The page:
According to the Immigration and Customs Division of US Homeland Security, the EnCase forensic analysis turned up 42 pornographic pictures of minors that Romm had viewed but not saved for future use. Most of the images were in his browser's internet cache, an area where data is automatically stored to facilitate future access to previously visited websites.

Romm, perhaps unaware that material downloaded and then deleted-- or viewed in passing at a website-- remained present on his hard drive, denied possessing any child pornography. He did, however, admit to having had porn "relapses" during his period of probation.

Romm was charged with "knowingly receiving and knowingly possessing child pornography." During his subsequent trial, the 42 images obtained in Homeland Security's warrantless search were ruled admissible as evidence. Romm was convicted and sentenced to two concurrent prison terms of 10 and 15 years.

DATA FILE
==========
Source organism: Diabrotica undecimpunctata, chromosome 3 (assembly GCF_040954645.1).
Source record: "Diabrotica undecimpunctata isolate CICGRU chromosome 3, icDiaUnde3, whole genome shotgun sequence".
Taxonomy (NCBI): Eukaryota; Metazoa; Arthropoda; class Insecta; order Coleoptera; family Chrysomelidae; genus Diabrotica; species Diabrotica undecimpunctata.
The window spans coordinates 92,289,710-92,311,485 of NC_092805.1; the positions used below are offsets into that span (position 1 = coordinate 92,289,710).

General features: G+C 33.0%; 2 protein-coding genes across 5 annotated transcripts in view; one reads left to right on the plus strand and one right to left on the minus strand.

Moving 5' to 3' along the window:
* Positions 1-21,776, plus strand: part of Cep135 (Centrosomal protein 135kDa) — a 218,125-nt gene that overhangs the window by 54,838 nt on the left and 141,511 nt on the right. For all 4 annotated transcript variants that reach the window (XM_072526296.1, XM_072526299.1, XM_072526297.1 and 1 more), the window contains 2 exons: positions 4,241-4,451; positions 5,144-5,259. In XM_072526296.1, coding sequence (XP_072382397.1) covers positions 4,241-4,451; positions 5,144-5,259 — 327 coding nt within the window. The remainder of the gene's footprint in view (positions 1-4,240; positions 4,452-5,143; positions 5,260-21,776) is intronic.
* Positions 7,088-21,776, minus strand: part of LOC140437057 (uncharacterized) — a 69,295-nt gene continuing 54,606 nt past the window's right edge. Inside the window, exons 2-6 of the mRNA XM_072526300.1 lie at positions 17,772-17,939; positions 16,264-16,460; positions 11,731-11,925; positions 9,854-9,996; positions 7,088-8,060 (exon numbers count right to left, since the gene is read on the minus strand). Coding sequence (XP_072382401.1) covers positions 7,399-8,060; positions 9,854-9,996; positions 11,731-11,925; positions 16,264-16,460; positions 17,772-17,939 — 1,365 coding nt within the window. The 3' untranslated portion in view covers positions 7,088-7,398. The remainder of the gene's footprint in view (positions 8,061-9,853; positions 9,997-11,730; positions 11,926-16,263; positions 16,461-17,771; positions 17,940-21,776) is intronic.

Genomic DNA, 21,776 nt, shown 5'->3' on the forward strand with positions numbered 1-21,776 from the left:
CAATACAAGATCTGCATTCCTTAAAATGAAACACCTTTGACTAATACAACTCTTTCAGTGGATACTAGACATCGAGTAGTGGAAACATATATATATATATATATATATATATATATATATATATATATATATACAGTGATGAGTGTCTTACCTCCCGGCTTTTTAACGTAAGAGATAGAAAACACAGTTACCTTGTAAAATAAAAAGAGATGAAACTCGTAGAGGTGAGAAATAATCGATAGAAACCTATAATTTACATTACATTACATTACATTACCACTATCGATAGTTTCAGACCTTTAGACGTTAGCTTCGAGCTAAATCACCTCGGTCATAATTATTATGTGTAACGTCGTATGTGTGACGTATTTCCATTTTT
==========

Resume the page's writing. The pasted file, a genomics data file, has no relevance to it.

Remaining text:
Cops unleashed

He appealed his conviction, primarily on grounds that the evidence against him was obtained without a warrant, in violation of the Fourth Amendment's protection against "unreasonable searches and seizures." There was also, among other issues, the question of whether he could be found guilty of "knowingly receiving and knowingly possessing" porn he had merely viewed and then jettisoned.

Writing on behalf of the 9th Circuit Court, Judge Carlos Bea called the search of Romm's laptop "permissible" under a "border search doctrine" that seems to give customs officials carte blanche to ignore constitutional rights at every point of entry into the US. Bea cited as precedent the US v. Montoya de Hernandez decision of 1985, in which anti-drug fervor led a 6-3 majority of US Supreme Court justices to place their imprimatur on border-crossing cavity searches without warrant or probable cause.